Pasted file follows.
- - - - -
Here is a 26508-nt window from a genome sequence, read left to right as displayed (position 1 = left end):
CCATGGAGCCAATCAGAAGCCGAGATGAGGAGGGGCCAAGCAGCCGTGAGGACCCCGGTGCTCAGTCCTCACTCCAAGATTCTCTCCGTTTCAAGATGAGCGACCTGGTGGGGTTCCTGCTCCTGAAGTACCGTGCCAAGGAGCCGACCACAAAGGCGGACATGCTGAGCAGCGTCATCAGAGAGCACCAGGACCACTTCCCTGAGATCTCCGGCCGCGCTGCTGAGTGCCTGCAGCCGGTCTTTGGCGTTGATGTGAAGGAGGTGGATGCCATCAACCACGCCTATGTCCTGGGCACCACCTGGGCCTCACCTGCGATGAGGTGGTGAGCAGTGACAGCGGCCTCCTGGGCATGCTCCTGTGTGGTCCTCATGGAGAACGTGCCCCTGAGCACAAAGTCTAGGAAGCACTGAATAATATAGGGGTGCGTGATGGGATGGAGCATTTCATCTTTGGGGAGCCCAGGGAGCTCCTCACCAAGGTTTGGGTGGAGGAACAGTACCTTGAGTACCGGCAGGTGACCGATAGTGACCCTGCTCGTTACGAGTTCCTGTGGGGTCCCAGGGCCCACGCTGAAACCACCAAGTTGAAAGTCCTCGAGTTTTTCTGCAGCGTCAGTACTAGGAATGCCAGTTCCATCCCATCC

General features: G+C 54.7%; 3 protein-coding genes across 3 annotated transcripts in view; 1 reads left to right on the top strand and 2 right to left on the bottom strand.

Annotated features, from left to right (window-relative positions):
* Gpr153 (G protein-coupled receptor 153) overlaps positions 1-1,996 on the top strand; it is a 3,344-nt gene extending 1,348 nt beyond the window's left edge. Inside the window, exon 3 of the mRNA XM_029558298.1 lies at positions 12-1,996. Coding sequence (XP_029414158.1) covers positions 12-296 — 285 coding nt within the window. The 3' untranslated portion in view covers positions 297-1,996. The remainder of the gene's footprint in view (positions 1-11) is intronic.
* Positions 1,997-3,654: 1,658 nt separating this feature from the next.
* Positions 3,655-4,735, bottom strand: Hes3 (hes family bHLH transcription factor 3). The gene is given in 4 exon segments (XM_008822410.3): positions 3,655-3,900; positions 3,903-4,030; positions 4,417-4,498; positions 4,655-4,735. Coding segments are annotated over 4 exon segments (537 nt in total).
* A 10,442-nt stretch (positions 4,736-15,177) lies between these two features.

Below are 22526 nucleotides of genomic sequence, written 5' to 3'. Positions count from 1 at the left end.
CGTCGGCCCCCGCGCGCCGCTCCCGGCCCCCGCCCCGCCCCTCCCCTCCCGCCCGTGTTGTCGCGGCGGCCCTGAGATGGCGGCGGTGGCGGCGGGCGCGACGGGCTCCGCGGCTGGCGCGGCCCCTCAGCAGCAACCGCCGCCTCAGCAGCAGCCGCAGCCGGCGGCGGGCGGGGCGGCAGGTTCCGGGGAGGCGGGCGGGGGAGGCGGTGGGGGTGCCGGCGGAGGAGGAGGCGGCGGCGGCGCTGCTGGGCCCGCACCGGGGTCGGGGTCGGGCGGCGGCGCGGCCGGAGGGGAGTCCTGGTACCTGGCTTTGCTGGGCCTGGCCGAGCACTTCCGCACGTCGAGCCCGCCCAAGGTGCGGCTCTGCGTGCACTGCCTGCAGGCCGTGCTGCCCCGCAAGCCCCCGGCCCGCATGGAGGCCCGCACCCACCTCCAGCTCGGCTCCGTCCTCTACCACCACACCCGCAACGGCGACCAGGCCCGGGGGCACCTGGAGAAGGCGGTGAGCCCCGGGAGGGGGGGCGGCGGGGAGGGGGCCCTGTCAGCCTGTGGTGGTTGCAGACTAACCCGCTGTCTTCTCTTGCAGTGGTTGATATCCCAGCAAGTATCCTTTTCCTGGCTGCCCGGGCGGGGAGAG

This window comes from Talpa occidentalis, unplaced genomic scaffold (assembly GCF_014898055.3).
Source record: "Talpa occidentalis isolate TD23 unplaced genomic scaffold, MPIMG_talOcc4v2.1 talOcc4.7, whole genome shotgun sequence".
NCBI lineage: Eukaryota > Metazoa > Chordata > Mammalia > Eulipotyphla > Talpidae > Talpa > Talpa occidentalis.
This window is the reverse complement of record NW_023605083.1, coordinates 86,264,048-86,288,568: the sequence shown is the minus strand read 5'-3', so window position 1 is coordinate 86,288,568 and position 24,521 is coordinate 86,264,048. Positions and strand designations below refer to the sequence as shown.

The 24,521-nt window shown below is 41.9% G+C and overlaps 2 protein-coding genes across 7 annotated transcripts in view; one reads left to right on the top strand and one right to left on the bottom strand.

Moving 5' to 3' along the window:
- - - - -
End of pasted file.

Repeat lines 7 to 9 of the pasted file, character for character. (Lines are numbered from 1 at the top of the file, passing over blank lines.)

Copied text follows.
* Positions 3,655-4,735, bottom strand: Hes3 (hes family bHLH transcription factor 3). The gene is given in 4 exon segments (XM_008822410.3): positions 3,655-3,900; positions 3,903-4,030; positions 4,417-4,498; positions 4,655-4,735. Coding segments are annotated over 4 exon segments (537 nt in total).
* A 10,442-nt stretch (positions 4,736-15,177) lies between these two features.

Below are 22526 nucleotides of genomic sequence, written 5' to 3'. Positions count from 1 at the left end.